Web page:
For more than three centuries, religious and non-religious communities have competed — sometimes violently — as they have responded to the many transformations we know collectively as modernity.
Contending Modernities is a major interdisciplinary effort to generate new knowledge and greater understanding of the ways in which religious and secular forces interact in the modern world. In its first phase, the initiative examines how Islam and Catholicism have understood, accommodated, altered, and resisted the radical transformations that have characterized the modern world.
Based at the University of Notre Dame's Kroc Institute for International Peace Studies, Contending Modernities involves dozens of scholars, public intellectuals, and religious and secular leaders from universities and research institutes around the world. Under the leadership of R. Scott Appleby, Ebrahim Moosa, and Atalia Omer, the Contending Modernities core team oversees and supports the project, which has benefitted from the insights and expertise of faculty from many areas throughout the University of Notre Dame.
Contending Modernities is supported by the Office of the Provost, and Notre Dame Research, through a Strategic Research Investment that provides the start-up costs for three professorships that will further Notre Dame’s expertise in Islamic Studies, Islamic Law, and Catholicism and the Global South. The first of these appointments is Emmanuel Katongole.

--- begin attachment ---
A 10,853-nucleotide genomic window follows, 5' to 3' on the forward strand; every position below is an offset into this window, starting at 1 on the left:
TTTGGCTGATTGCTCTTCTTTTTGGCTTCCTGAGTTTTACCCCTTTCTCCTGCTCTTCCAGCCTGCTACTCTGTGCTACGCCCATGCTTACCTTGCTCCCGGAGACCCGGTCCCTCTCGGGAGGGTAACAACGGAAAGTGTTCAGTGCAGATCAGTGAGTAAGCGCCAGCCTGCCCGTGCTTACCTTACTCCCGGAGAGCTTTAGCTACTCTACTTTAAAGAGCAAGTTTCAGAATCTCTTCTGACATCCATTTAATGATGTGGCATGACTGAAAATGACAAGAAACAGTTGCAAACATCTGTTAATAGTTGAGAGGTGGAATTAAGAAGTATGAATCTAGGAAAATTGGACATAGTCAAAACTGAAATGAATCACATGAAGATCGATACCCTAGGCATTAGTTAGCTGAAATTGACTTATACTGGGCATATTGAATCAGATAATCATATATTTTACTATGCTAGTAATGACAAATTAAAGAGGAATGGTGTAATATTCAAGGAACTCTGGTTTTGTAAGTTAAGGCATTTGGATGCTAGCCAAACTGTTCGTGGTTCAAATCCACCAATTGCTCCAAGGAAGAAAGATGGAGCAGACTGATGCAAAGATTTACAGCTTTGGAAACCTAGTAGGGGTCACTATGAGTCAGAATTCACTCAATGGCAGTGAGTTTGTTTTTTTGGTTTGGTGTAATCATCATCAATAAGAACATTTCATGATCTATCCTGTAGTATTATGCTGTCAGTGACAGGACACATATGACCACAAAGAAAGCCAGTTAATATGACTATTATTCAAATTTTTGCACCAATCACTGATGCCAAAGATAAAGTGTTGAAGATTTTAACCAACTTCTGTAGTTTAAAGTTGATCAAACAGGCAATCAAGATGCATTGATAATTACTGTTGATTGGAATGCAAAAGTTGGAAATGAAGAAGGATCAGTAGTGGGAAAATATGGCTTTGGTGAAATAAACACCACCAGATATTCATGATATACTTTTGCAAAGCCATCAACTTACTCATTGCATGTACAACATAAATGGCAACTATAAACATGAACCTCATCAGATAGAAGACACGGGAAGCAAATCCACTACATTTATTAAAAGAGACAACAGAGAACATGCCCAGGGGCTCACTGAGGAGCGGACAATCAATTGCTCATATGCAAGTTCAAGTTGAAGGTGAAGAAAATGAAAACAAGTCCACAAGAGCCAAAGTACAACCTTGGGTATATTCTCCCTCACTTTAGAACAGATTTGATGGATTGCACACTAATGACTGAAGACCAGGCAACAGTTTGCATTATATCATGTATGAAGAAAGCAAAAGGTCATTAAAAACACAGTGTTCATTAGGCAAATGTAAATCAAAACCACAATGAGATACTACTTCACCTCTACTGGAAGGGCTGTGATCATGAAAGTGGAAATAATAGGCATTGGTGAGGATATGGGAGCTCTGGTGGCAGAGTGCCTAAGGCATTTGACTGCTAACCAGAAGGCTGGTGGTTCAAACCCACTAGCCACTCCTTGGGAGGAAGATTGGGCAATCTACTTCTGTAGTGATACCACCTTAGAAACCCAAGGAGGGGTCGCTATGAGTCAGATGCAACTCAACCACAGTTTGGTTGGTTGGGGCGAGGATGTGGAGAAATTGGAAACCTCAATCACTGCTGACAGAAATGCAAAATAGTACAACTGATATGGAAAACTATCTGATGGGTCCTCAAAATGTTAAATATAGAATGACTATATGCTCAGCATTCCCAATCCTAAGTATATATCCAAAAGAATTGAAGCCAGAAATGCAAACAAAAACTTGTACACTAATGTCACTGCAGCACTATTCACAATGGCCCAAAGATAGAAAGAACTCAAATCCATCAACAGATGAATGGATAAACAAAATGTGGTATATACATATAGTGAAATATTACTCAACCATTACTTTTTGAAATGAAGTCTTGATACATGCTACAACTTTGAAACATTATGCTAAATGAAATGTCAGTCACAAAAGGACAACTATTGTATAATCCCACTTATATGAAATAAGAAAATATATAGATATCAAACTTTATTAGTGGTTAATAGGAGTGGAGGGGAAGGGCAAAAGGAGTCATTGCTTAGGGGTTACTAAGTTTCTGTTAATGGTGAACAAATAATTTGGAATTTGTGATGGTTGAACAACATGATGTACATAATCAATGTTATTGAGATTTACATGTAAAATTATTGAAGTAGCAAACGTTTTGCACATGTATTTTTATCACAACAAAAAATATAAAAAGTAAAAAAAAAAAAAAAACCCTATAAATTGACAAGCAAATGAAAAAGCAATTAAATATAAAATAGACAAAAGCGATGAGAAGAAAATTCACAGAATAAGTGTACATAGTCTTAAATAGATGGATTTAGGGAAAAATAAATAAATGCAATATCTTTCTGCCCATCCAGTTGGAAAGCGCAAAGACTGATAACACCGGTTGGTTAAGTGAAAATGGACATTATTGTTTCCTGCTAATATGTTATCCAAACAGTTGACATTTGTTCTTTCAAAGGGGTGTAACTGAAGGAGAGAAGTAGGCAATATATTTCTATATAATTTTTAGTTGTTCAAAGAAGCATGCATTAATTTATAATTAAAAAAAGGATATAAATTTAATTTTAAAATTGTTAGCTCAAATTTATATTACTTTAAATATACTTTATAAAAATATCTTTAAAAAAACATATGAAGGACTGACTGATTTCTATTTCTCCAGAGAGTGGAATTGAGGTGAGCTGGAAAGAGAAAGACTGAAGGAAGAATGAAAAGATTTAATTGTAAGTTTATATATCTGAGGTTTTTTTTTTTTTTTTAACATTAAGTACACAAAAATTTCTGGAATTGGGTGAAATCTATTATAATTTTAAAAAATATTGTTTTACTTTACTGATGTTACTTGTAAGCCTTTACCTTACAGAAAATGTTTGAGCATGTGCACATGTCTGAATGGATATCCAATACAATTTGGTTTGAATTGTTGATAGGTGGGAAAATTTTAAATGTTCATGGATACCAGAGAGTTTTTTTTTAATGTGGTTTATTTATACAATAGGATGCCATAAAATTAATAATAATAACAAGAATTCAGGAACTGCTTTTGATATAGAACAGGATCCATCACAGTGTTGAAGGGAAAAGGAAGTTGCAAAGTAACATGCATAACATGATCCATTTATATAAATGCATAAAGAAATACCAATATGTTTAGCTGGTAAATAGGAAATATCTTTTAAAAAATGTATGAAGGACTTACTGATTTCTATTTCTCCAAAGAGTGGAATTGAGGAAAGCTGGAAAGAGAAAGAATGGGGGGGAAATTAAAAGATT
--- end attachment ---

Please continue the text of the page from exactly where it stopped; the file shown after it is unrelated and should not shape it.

Designed to unfold in stages over several years, Contending Modernities is first and foremost a scholarly enterprise, although it is designed to inform public discourse, influence educational content and practice, and place scholarship in the service of informed policymaking, broadly construed.
Working in interdisciplinary research teams, scholars examine critical contemporary issues and address specific research questions. Interdisciplinary working groups focus on the following themes:
- Science and the human person
- Global migration and the new cosmopolitanism
- Gender, state, and society
- Human development and the globalizing economy
- Authority, community, and identity
- Governance and citizenship, rights and obligations
- Deadly violence and conflict transformation